My sister makes this amazing gojju (a spicy-tangy-sweet curry) with ripe mangoes. The mangoes are of a particular variety called shakkargutli or sakkar putani, which are very small, sweet and a bit more fibrous than the other varieties I mentioned. The raw mangoes in the picture are alphonso that look really big in comparison with the mangoes in the curry. Shakkargutlis are really that small. Here is her recipe with one kg of these mangoes. She is one who believes in doing it big and going all out! You should see the amount of dosa and idli batter she makes in one shot! :)

Ripe Mango Curry

Small mangoes (sakkar putani/sakkar gutli/sugar baby)1 kg (peeled and kept whole)
Hing - a big pinch
Chana Dal - 3 tablespoons
Urad Dal - 3 tbsp
Methi Seeds - 1 heaped tsp
Red Chilies - 10-12 regular or 20-25 Byadagi (broken into 1" pieces)
Tamarind - 1 orange sized ball soaked in water for an hour
Jaggery - 4-5 tbsp shredded
Oil - 2-3 tbsp
Coconut or copra shredded- 1/2
Mustard seeds and hing for tadka

Ripe Mango Curry


Heat 1 tsp of oil. Put in hing, methi seeds and chana dal and roast on a low flame. When the dal is partially done, add urad dal and roast well. When almost done add broken chillies and roast on low flame until it gives off its aroma. Once cooled, grind with copra/coconut with a small amount of water until a chutney is made. Keep aside.

Heat the remaining oil and add 1 tsp mustard and hing. After it splutters, add the ground masala and water. Stir and cook for 5 mins on low flame. Add tamarind juice and jaggery and salt to taste. Check for balance of flavors and adjust accordingly. Add enough water to make a watery gravy. Cook gravy for about 5 minutes. Now add the peeled mangoes and boil for 2 minutes. Keeps for a week if you use only copra and increase the quantity of oil.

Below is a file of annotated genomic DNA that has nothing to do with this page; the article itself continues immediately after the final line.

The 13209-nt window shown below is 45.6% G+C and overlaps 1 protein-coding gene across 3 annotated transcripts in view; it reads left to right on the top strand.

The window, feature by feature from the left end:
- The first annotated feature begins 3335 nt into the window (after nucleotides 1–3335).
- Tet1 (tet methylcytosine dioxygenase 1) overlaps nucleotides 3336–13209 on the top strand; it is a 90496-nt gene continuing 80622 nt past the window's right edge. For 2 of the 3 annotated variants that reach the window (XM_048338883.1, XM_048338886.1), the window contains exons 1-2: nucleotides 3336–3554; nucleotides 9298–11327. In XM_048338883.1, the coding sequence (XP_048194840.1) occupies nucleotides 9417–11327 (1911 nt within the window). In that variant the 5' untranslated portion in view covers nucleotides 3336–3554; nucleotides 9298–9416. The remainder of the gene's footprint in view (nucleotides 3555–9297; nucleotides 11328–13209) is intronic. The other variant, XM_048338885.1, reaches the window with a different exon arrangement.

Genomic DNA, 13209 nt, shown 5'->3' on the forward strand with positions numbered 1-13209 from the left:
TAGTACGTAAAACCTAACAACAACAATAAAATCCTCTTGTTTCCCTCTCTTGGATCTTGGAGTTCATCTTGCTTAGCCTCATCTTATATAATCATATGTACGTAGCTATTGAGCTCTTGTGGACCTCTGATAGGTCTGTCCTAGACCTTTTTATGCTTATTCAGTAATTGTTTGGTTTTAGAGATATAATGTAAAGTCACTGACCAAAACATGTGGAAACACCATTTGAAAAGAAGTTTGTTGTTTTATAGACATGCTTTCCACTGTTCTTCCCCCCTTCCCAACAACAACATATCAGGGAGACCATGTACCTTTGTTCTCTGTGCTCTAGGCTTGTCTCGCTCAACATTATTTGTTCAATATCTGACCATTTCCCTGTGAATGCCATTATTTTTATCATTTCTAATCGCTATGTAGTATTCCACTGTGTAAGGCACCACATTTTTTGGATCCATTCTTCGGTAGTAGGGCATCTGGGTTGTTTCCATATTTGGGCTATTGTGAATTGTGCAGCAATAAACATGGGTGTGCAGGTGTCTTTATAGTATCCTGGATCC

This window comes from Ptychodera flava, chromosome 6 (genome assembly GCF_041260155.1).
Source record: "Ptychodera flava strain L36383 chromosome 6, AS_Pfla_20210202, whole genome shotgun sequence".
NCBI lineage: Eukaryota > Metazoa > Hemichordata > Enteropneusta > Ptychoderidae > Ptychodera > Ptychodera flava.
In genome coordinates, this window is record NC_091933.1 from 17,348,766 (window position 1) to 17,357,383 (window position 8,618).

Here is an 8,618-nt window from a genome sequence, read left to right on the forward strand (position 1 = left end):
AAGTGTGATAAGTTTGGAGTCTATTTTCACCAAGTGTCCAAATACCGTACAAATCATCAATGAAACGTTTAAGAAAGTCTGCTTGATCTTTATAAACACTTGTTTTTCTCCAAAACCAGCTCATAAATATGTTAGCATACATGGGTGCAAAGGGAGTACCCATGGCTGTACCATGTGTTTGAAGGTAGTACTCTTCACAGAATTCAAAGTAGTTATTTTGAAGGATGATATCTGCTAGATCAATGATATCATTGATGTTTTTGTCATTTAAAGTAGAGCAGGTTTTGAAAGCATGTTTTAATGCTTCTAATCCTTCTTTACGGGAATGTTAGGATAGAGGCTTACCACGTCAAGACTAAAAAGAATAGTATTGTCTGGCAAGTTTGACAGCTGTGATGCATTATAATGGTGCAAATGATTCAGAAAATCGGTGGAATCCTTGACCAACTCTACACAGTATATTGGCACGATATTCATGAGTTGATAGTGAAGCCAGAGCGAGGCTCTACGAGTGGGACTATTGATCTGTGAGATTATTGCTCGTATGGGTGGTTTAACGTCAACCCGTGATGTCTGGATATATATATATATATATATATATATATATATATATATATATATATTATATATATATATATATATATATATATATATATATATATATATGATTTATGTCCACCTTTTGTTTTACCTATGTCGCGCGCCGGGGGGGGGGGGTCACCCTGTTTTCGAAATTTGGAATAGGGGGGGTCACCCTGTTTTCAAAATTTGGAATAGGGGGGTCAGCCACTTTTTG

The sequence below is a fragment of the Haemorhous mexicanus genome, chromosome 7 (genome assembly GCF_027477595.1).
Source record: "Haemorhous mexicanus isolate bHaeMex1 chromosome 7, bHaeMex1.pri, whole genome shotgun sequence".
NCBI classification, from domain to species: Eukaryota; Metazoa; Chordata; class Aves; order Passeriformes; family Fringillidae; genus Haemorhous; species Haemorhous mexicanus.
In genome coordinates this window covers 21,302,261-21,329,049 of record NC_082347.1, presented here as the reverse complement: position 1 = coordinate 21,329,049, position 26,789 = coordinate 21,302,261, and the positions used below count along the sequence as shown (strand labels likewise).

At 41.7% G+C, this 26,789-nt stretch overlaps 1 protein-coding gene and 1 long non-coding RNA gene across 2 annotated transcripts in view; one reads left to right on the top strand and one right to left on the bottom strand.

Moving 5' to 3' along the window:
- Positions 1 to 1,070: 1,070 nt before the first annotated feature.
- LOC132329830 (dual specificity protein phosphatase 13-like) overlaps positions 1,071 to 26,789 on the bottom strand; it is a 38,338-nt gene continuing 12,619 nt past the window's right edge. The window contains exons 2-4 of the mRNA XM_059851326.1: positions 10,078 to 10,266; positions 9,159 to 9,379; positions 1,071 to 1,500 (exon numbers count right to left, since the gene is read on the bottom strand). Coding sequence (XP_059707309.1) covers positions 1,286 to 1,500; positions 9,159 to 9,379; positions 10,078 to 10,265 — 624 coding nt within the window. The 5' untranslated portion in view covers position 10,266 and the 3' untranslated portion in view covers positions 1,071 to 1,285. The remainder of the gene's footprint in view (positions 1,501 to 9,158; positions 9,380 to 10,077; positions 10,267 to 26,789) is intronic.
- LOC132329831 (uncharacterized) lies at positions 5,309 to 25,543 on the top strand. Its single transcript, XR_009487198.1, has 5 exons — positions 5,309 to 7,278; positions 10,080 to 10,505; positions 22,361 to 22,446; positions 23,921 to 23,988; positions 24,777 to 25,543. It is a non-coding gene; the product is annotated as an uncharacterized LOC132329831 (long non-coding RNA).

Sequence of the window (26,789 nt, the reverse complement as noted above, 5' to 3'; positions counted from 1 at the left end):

Friday, July 01, 2011


Warning: A rant coming up! This is not a food related post. At all.

Dear Unhappy Migrant from Another Part of India,

Sorry to hear about your woes of being in Bangalore - traffic, pollution, different culture, the locals etc. I'm sure the xyz place you come from is far better and your life would be far happier there. Here's a thought - why not just move back there?! Easy solution, right? You are happier. The city certainly does not need you. Your moving out not just gives us more much-needed physical space, it also clears out the negative air you and your holier-than-thou attitude generates. And God knows, the air here needs some clearing! Go, find a job/school elsewhere. Pronto.

Or how about this. Yes, the traffic and pollution here sucks big time. Go ahead and complain but do your bit and reduce some carbon footprint. Different culture?! Here is one city where no one forces you to learn the local language and the locals are welcoming. This is a cosmopolitan city that has a bit of everything, from every culture within India. Yes, living in a Basavangudi or a Cubbon Pet may not work for you. Move to newer areas, where you will find Bangaloreans from all different states and cultures. Think of the experiences and the learning you will provide for your child growing up in a diverse environment. Not to mention the opportunity to broaden your mind and heart!

Moving to any new city/state/country is not easy. Give yourself time to adjust. All I'm saying is whatever your woes, have some gratitude for the land that is giving you your daily bread and shelter. And respect for the folks who live there and consider it their home. I understand that sometimes, things might get difficult and you may not like it at all. Then you owe it to yourself and to the place, to move elsewhere and everyone can be happier.

That is all. Thank you.

Dear readers, I did warn you it was a rant! :) I have to add though, that I encounter this kind of attitude very rarely nowadays. It was a lot more many years ago. We, as a people, have gotten more accepting and tolerant. And I'm very glad about it. As the world is heading towards being (if not already) a global village, let us embrace the opportunities for new experiences that life brings us and not for a moment forget to be grateful for all the things we do get from them, wherever in the world we are.